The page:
Apparently in England it is pretty common not to be offered any other treatment than drugs. A survey in 2011 found that half of the women that had taken antidepressants weren’t offered any other treatment options, just drugs. According to government guidelines in England, antidepressants are only to be prescribed to the most serious cases. However, it can take several months to be able to get therapy, so psychotropic drugs have become the solution instead.
The second woman went to her doctor’s office, but wound up seeing a different doctor. She said she was there because friends were worried that she was depressed. The doctor asked a few questions and if she had ever taken antidepressants. She had done so twenty years ago and said they made her sluggish and tired. The doctor said they are different today and offered her a prescription.
This doctor did ask about support from friends and family and did try to figure out a cause, but lacking any answers, the end result was a prescription and no other alternative was offered. This doctor skipped going over alternative treatments and opted for the antidepressant prescription as readily as one would offer a child a piece of candy.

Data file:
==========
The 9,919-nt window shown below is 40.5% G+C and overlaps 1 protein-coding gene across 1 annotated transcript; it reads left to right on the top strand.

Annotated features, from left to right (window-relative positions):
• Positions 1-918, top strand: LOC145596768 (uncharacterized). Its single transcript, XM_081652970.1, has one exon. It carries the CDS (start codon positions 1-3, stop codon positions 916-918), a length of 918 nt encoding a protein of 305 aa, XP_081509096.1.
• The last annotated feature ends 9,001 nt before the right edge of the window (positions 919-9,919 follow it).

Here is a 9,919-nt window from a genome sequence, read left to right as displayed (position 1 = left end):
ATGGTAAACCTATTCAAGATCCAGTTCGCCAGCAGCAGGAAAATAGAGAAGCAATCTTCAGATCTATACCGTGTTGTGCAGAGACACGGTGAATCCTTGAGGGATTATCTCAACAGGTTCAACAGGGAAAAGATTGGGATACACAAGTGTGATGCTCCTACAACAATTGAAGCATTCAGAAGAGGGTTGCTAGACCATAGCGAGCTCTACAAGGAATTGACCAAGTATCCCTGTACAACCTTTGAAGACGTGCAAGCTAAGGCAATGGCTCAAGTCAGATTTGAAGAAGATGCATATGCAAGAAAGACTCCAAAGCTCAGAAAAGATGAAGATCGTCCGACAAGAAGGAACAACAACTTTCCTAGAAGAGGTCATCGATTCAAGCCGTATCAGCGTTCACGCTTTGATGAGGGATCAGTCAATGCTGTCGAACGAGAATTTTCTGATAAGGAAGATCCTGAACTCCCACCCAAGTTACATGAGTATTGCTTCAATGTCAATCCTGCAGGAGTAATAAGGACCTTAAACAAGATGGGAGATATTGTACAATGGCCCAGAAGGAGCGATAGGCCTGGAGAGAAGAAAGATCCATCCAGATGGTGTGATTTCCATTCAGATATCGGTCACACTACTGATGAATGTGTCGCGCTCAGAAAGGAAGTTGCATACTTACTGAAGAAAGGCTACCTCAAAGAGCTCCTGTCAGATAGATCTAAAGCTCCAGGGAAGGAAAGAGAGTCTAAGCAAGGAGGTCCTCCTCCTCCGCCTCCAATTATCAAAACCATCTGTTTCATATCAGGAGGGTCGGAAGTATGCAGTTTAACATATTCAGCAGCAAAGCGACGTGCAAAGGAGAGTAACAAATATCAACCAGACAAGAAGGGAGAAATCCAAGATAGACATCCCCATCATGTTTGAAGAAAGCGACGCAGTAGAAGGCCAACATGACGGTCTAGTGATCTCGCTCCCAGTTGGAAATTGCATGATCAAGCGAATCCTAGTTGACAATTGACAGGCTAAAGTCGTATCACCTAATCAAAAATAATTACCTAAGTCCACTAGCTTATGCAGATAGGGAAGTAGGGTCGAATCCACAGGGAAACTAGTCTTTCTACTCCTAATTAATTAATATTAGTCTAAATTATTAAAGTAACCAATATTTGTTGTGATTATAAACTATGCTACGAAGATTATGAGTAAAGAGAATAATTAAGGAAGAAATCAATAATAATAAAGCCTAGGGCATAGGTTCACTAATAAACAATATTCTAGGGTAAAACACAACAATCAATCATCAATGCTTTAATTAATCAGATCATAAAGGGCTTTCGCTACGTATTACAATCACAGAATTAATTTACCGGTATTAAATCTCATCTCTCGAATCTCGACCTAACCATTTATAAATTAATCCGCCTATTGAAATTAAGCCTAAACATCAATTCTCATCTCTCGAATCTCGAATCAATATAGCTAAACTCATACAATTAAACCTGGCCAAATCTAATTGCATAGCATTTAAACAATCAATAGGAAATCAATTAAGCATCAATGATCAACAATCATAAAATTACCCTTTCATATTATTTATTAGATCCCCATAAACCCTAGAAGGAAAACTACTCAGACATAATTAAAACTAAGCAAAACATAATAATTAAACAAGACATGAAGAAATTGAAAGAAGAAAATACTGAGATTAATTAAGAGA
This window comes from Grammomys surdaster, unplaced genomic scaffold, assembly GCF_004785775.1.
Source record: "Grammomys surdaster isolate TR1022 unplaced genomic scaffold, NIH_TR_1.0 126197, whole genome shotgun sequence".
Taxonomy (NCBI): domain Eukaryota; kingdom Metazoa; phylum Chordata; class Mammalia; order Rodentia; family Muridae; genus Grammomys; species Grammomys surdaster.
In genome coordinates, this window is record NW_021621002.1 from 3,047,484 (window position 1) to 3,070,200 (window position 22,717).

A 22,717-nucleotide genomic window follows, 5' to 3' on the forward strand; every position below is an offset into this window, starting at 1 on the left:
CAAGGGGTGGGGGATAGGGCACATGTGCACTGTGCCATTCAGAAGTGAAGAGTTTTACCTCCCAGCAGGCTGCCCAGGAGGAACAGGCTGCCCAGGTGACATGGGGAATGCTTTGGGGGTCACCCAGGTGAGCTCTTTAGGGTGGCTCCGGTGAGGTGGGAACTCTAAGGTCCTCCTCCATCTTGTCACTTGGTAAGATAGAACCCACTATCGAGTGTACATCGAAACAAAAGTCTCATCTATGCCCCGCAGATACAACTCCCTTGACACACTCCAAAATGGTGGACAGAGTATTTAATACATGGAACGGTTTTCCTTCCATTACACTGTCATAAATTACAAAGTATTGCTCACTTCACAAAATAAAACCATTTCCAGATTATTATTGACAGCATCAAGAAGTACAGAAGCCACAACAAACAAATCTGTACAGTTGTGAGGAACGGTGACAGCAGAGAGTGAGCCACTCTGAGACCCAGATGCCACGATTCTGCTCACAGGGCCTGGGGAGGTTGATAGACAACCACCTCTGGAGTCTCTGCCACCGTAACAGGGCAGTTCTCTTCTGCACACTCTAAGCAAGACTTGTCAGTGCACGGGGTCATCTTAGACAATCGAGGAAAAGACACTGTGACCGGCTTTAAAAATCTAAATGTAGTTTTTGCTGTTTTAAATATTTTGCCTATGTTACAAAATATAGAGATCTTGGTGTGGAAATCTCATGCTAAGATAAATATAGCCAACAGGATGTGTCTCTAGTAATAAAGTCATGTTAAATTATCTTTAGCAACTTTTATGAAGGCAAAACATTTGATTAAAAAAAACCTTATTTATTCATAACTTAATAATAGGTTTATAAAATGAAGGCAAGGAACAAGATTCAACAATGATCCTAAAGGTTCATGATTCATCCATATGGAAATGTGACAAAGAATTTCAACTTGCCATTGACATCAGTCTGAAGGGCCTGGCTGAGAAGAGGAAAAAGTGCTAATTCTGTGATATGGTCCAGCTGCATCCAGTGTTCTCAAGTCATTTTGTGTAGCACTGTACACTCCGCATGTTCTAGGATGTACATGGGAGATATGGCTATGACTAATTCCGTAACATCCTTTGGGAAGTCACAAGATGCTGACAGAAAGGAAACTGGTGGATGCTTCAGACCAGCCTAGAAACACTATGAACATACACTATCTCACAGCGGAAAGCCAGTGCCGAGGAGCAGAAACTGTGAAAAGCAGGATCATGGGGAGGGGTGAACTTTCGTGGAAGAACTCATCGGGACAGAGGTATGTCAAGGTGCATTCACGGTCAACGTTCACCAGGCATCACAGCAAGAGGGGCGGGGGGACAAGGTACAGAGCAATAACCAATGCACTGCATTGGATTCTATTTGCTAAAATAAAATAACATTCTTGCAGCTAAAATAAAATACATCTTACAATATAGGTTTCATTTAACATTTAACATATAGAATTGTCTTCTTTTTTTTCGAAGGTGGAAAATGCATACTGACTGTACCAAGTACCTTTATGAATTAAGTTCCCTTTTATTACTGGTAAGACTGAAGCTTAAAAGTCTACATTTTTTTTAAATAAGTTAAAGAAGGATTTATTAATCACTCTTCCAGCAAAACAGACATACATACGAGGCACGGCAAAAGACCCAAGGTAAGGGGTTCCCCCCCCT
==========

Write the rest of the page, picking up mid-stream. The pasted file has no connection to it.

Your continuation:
The third woman told her doctor that she had just moved, had trouble sleeping, was anxious and couldn’t enjoy things. The doctor gave her a questionnaire and diagnosed her with mild depression. The good news is that this doctor recommended handling her depression with diet and exercise. This woman thought that if she pushed the doctor for antidepressants she could have gotten them. However, this doctor didn’t recommend antidepressants and flat out said they won’t help. This doctor was smart and didn’t want to just put the patient on a drug.
Being told to change your diet and get some exercise is quite an exception in the scheme of today’s world. It is no different in the United States. We have become a pill-popping society looking for a quick fix instead of finding the cause of the problem or emotions. Antidepressants are too easily prescribed and overuse makes people dependent on drugs to get through life’s ups and downs.